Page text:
Self-healing silk from the sea: role of helical hierarchical structure in Pinna nobilis byssus mechanics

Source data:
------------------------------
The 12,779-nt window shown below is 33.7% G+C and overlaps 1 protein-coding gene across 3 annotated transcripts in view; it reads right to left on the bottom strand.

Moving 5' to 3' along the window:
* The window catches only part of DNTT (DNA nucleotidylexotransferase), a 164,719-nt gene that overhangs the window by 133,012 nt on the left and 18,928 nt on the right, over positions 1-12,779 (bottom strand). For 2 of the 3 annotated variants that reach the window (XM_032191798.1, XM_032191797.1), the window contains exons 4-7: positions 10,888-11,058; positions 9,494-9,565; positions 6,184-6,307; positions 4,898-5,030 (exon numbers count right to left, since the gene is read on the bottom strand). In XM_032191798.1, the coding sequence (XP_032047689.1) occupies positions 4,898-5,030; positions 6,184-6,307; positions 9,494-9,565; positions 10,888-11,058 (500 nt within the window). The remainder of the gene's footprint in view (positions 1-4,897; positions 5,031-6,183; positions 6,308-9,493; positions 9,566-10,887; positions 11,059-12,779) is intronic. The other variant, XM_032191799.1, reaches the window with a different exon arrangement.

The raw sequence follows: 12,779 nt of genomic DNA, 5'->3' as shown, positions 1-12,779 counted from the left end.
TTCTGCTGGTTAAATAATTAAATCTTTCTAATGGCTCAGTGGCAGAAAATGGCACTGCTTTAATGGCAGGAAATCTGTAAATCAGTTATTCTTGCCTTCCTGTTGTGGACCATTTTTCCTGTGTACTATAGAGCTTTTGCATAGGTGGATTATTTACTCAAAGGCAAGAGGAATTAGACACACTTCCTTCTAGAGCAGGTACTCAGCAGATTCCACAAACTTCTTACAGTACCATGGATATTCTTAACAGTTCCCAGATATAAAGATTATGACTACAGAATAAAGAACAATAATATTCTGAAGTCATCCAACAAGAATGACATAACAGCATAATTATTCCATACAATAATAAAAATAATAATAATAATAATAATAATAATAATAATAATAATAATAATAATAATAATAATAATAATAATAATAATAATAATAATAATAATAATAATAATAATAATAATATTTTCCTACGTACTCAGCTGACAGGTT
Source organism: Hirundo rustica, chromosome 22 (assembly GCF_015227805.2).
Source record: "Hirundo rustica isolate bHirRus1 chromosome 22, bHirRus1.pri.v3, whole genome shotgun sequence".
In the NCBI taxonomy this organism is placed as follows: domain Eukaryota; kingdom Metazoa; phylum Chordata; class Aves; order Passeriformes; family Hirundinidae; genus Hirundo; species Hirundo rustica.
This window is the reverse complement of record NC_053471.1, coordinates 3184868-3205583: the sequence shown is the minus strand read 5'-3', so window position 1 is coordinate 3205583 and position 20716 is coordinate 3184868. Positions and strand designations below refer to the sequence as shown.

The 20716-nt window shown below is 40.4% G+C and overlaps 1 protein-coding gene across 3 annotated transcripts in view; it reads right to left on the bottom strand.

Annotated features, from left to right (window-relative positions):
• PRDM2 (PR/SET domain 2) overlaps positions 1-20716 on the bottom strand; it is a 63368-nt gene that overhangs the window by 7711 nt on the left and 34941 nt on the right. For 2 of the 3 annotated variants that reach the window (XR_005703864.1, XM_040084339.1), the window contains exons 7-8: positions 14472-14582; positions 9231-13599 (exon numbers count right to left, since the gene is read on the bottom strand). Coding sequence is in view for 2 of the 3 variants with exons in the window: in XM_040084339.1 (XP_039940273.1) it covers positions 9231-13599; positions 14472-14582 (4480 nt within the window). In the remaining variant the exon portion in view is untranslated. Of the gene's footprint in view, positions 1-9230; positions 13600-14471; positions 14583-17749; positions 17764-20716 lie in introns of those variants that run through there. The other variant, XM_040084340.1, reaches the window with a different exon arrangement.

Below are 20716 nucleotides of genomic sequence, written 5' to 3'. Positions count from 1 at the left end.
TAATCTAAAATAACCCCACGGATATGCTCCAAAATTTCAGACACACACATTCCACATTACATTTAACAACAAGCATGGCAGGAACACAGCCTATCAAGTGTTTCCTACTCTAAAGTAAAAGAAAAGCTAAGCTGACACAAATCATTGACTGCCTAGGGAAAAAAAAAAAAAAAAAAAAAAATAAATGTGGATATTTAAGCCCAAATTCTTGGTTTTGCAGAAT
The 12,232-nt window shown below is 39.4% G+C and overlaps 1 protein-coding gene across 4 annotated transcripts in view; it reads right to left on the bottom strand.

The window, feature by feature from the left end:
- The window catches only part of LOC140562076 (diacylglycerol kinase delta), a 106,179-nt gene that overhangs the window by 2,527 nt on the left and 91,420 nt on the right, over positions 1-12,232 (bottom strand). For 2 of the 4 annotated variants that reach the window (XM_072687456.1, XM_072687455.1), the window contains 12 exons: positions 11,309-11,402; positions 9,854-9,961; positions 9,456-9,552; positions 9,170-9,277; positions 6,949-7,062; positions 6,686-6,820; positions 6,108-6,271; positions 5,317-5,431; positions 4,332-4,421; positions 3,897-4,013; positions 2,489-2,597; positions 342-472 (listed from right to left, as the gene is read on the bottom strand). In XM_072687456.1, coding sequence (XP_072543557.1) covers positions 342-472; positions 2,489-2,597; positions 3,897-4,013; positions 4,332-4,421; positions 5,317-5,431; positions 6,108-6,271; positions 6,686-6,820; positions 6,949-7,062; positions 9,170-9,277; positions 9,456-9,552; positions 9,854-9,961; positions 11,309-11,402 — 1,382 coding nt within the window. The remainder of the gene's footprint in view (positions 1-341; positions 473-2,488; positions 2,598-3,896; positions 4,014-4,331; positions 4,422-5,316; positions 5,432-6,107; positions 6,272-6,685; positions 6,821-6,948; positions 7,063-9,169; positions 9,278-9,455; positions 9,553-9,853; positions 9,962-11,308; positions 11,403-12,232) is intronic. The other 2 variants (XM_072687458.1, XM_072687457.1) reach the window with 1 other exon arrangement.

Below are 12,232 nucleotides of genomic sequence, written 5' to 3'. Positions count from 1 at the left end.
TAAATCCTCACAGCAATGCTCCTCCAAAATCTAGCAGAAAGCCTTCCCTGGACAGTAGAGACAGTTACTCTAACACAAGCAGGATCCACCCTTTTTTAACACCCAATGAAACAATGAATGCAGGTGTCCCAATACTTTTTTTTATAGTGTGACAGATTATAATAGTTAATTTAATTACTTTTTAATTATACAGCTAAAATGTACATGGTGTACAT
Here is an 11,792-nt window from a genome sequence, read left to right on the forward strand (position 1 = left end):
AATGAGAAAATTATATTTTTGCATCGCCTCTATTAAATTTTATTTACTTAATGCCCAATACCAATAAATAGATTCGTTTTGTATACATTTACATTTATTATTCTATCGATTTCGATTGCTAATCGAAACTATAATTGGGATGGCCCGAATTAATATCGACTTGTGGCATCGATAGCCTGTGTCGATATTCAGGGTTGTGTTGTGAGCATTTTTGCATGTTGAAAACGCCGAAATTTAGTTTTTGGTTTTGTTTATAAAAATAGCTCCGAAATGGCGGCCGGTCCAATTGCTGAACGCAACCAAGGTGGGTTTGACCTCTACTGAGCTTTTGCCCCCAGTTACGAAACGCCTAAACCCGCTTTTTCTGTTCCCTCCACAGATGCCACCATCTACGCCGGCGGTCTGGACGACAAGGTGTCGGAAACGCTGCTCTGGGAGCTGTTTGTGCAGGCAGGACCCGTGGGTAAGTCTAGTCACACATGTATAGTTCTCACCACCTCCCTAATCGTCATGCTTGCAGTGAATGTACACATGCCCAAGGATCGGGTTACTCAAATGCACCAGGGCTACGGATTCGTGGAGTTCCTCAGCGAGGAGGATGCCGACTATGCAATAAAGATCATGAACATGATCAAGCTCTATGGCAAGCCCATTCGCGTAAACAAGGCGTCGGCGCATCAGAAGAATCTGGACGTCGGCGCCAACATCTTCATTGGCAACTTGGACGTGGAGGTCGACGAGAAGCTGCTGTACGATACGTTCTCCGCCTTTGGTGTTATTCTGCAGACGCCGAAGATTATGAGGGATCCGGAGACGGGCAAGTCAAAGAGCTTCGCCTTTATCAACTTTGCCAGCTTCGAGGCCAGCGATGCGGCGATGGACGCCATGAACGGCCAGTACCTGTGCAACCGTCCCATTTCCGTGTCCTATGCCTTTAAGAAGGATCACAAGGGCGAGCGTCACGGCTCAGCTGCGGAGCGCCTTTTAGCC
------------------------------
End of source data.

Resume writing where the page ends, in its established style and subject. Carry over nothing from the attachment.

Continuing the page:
The byssus fibers of Mytilus mussel species have become an important role model in bioinspired materials research due to their impressive properties (e.g. high toughness, self-healing); however, Mytilids represent only a small subset of all byssus-producing bivalves. Recent studies have revealed that byssus from other species possess completely different protein composition and hierarchical structure. In this regard, Pinna nobilis byssus is especially interesting due to its very different morphology, function and its historical use for weaving lightweight golden fabrics, known as sea silk. P. nobilis byssus was recently discovered to be comprised of globular proteins organized into a helical protein superstructure. In this work, we investigate the relationships between this hierarchical structure and the mechanical properties of P. nobilis byssus threads, including energy dissipation and self-healing capacity. To achieve this, we performed in-depth mechanical characterization, as well as tensile testing coupled with in situ X-ray scattering. Our findings reveal that P. nobilis byssus, like Mytilus, possesses self-healing and energy damping behavior and that the initial elastic behavior of P. nobilis byssus is due to stretching and unraveling of the previously observed helical building blocks comprising the byssus. These findings have biological relevance for understanding the convergent evolution of mussel byssus for different species, and also for the field of bio-inspired materials.